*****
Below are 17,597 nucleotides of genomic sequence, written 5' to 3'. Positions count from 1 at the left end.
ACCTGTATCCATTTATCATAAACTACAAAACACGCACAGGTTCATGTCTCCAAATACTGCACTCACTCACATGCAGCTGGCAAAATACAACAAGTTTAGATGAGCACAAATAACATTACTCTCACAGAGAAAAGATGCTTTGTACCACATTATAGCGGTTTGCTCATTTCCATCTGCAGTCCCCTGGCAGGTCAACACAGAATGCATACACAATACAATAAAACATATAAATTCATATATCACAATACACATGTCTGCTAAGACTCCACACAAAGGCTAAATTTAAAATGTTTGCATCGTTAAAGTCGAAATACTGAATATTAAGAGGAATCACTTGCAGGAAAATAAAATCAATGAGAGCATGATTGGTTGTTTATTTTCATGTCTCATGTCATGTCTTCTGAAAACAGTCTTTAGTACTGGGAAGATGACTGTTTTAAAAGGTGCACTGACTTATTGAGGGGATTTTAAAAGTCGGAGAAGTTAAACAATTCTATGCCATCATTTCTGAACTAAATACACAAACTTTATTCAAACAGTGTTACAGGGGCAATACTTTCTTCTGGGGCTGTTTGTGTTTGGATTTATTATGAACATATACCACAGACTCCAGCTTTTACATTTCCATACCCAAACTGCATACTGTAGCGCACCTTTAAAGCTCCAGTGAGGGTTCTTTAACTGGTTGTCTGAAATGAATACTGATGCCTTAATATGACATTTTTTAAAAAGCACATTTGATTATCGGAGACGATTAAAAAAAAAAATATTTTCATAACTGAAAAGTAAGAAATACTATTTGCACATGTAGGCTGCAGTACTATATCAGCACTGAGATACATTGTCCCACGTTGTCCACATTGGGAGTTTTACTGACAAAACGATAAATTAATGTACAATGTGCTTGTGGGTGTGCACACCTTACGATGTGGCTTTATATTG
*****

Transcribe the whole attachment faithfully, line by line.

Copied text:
Below are 17,597 nucleotides of genomic sequence, written 5' to 3'. Positions count from 1 at the left end.
ACCTGTATCCATTTATCATAAACTACAAAACACGCACAGGTTCATGTCTCCAAATACTGCACTCACTCACATGCAGCTGGCAAAATACAACAAGTTTAGATGAGCACAAATAACATTACTCTCACAGAGAAAAGATGCTTTGTACCACATTATAGCGGTTTGCTCATTTCCATCTGCAGTCCCCTGGCAGGTCAACACAGAATGCATACACAATACAATAAAACATATAAATTCATATATCACAATACACATGTCTGCTAAGACTCCACACAAAGGCTAAATTTAAAATGTTTGCATCGTTAAAGTCGAAATACTGAATATTAAGAGGAATCACTTGCAGGAAAATAAAATCAATGAGAGCATGATTGGTTGTTTATTTTCATGTCTCATGTCATGTCTTCTGAAAACAGTCTTTAGTACTGGGAAGATGACTGTTTTAAAAGGTGCACTGACTTATTGAGGGGATTTTAAAAGTCGGAGAAGTTAAACAATTCTATGCCATCATTTCTGAACTAAATACACAAACTTTATTCAAACAGTGTTACAGGGGCAATACTTTCTTCTGGGGCTGTTTGTGTTTGGATTTATTATGAACATATACCACAGACTCCAGCTTTTACATTTCCATACCCAAACTGCATACTGTAGCGCACCTTTAAAGCTCCAGTGAGGGTTCTTTAACTGGTTGTCTGAAATGAATACTGATGCCTTAATATGACATTTTTTAAAAAGCACATTTGATTATCGGAGACGATTAAAAAAAAAAATATTTTCATAACTGAAAAGTAAGAAATACTATTTGCACATGTAGGCTGCAGTACTATATCAGCACTGAGATACATTGTCCCACGTTGTCCACATTGGGAGTTTTACTGACAAAACGATAAATTAATGTACAATGTGCTTGTGGGTGTGCACACCTTACGATGTGGCTTTATATTG